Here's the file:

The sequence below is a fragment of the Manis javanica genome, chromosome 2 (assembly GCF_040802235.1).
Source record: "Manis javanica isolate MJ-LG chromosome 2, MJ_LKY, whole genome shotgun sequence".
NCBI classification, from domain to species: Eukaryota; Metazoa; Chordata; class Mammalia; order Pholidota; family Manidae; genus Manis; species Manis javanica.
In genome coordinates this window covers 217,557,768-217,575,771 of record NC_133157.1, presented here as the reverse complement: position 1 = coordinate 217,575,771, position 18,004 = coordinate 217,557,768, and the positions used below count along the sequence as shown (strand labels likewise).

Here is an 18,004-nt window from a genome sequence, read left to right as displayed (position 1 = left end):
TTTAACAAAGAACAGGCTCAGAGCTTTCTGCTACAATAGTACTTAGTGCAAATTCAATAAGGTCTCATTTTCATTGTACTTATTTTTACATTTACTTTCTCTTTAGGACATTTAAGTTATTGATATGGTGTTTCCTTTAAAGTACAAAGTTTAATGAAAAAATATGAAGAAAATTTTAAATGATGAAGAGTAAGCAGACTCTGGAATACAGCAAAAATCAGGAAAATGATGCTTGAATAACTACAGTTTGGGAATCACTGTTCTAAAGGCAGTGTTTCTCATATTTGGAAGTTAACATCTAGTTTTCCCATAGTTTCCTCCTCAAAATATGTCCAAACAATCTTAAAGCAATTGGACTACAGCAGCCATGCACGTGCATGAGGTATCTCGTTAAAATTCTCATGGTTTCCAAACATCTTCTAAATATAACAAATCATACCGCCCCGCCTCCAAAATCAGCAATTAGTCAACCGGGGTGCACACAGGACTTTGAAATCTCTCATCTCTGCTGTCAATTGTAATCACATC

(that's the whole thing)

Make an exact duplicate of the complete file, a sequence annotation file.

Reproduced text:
The sequence below is a fragment of the Manis javanica genome, chromosome 2 (assembly GCF_040802235.1).
Source record: "Manis javanica isolate MJ-LG chromosome 2, MJ_LKY, whole genome shotgun sequence".
NCBI classification, from domain to species: Eukaryota; Metazoa; Chordata; class Mammalia; order Pholidota; family Manidae; genus Manis; species Manis javanica.
In genome coordinates this window covers 217,557,768-217,575,771 of record NC_133157.1, presented here as the reverse complement: position 1 = coordinate 217,575,771, position 18,004 = coordinate 217,557,768, and the positions used below count along the sequence as shown (strand labels likewise).

Here is an 18,004-nt window from a genome sequence, read left to right as displayed (position 1 = left end):
TTTAACAAAGAACAGGCTCAGAGCTTTCTGCTACAATAGTACTTAGTGCAAATTCAATAAGGTCTCATTTTCATTGTACTTATTTTTACATTTACTTTCTCTTTAGGACATTTAAGTTATTGATATGGTGTTTCCTTTAAAGTACAAAGTTTAATGAAAAAATATGAAGAAAATTTTAAATGATGAAGAGTAAGCAGACTCTGGAATACAGCAAAAATCAGGAAAATGATGCTTGAATAACTACAGTTTGGGAATCACTGTTCTAAAGGCAGTGTTTCTCATATTTGGAAGTTAACATCTAGTTTTCCCATAGTTTCCTCCTCAAAATATGTCCAAACAATCTTAAAGCAATTGGACTACAGCAGCCATGCACGTGCATGAGGTATCTCGTTAAAATTCTCATGGTTTCCAAACATCTTCTAAATATAACAAATCATACCGCCCCGCCTCCAAAATCAGCAATTAGTCAACCGGGGTGCACACAGGACTTTGAAATCTCTCATCTCTGCTGTCAATTGTAATCACATC